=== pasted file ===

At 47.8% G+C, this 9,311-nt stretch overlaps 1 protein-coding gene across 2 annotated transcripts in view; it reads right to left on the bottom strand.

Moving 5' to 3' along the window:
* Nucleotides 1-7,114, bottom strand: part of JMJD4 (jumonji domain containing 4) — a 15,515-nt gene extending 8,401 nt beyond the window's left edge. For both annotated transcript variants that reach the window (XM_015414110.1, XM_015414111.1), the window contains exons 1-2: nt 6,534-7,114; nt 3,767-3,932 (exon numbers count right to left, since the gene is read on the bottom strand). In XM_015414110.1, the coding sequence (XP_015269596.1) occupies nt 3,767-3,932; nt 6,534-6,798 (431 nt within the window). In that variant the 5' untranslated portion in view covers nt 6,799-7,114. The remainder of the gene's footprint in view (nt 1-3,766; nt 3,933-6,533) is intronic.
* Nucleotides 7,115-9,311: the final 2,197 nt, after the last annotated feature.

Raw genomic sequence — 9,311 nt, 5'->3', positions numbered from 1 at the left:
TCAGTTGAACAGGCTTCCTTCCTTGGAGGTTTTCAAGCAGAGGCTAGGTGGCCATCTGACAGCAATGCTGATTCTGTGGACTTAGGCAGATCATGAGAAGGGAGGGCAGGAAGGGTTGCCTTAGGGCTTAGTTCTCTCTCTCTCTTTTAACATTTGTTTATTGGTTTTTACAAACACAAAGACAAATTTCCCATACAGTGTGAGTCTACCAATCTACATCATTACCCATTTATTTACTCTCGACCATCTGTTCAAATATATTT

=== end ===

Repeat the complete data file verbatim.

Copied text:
At 47.8% G+C, this 9,311-nt stretch overlaps 1 protein-coding gene across 2 annotated transcripts in view; it reads right to left on the bottom strand.

Moving 5' to 3' along the window:
* Nucleotides 1-7,114, bottom strand: part of JMJD4 (jumonji domain containing 4) — a 15,515-nt gene extending 8,401 nt beyond the window's left edge. For both annotated transcript variants that reach the window (XM_015414110.1, XM_015414111.1), the window contains exons 1-2: nt 6,534-7,114; nt 3,767-3,932 (exon numbers count right to left, since the gene is read on the bottom strand). In XM_015414110.1, the coding sequence (XP_015269596.1) occupies nt 3,767-3,932; nt 6,534-6,798 (431 nt within the window). In that variant the 5' untranslated portion in view covers nt 6,799-7,114. The remainder of the gene's footprint in view (nt 1-3,766; nt 3,933-6,533) is intronic.
* Nucleotides 7,115-9,311: the final 2,197 nt, after the last annotated feature.

Raw genomic sequence — 9,311 nt, 5'->3', positions numbered from 1 at the left:
TCAGTTGAACAGGCTTCCTTCCTTGGAGGTTTTCAAGCAGAGGCTAGGTGGCCATCTGACAGCAATGCTGATTCTGTGGACTTAGGCAGATCATGAGAAGGGAGGGCAGGAAGGGTTGCCTTAGGGCTTAGTTCTCTCTCTCTCTTTTAACATTTGTTTATTGGTTTTTACAAACACAAAGACAAATTTCCCATACAGTGTGAGTCTACCAATCTACATCATTACCCATTTATTTACTCTCGACCATCTGTTCAAATATATTT